How did you gravitate toward making documentaries?
I was good at two things: editing and interviewing. Documentaries seemed a crime not to do if I was good at those things. When public access video came to Boston around 1983, it seemed reasonable to get paid for what I was doing for nothing. So I became an access coordinator for the Boston Neighborhood Network and I set up an access center at the Brewery. At that time the Boston-area network was decentralized and I did the JP office. I trained a lot of people in the community how to shoot and how to make videos for the access channel. Then I got involved in making a documentary myself about the demolition of the old elevated subway. It turned out to be a really interesting story. . . I quit the job and pursued the documentary. I went to Japan and shot it in Japanese steel factories where they melted a lot of the steel and followed it back to Compton, California, where a steel importer had imported the semi-finished products and then sold it to a fabricator in Phoenix, Arizona, who used some of it to make a rather lovely suspension bridge over the Salt River. So we documented all that. It took pieces of eight years and ended up winning the New England Film Festival in the late ’90s and another film festival as well. It was called Conservation of Matter: The Fall and Rise of Boston’s Elevated Subway.
I went on to do other stuff, and started teaching at access channels. I became a freelancer. I made videos for hire and edited for hire for other people’s projects. I taught and created these classes, which I taught mainly at access centers and independent media centers like the Boston Film and Video Foundation.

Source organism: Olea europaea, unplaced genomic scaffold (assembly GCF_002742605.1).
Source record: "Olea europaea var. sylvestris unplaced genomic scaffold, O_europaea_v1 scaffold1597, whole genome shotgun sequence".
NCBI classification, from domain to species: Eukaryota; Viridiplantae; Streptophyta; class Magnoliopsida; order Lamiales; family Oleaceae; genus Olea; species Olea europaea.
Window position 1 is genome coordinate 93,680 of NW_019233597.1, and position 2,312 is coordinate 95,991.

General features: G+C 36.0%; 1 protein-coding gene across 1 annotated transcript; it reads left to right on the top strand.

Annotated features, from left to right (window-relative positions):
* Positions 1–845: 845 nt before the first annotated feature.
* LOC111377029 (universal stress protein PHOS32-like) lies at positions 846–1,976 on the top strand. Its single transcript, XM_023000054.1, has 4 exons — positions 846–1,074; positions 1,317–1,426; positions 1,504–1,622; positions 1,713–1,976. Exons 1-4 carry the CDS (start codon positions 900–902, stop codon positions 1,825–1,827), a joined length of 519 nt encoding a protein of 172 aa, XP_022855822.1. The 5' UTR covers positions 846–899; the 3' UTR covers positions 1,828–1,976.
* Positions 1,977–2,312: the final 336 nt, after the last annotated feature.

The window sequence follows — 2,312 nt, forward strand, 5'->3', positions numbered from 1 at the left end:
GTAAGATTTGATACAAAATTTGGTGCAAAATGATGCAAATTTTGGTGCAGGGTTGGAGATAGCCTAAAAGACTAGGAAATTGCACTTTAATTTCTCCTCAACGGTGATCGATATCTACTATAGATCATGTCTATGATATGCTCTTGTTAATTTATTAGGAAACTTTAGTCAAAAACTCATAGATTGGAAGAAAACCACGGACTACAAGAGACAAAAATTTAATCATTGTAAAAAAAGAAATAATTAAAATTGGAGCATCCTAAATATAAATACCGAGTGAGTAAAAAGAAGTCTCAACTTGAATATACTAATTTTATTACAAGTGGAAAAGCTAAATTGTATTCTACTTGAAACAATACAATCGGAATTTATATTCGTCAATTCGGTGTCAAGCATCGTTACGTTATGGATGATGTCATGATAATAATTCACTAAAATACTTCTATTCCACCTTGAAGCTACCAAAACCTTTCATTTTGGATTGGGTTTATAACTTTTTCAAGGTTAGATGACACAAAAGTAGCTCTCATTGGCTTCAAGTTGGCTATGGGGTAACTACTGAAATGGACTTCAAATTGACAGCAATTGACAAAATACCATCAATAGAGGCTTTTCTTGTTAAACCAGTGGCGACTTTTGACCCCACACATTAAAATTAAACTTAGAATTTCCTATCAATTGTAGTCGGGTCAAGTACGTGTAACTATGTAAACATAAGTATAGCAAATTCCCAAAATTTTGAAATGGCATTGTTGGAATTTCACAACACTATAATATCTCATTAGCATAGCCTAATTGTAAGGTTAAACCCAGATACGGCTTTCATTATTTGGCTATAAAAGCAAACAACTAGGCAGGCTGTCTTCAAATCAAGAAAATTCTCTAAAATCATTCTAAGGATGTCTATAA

Can you talk about media deconstruction?
Over the years, I developed an interest more in media literacy. That is, how to watch media, and how it was put together and how it was taken apart. You’ll notice my card says media construction and deconstruction. At this point I’d say I’m more of deconstructionist than a constructor.
My own perspective on it comes very much from editing. I’m very interested in the juxtaposition of various images and how that changes the meaning and creates meanings that didn’t exist in either of the parts of the footage that are put together, things like that.
Now I’m teaching visual literacy as well at an architectural school. Now I’m more into writing and teaching. I teach at the Boston Neighborhood Network in Egleston Square: classes like Images and Sounds, a basic media literacy class. I’m also teaching a class on interviewing styles and techniques called Talking Heads, and one on the history of documentary film; shooting styles and techniques; and editing styles and techniques, so intermediate level production classes.
You’re really giving students the underpinnings of how to think about what they’re doing.
Yes, that’s what interests me more and more.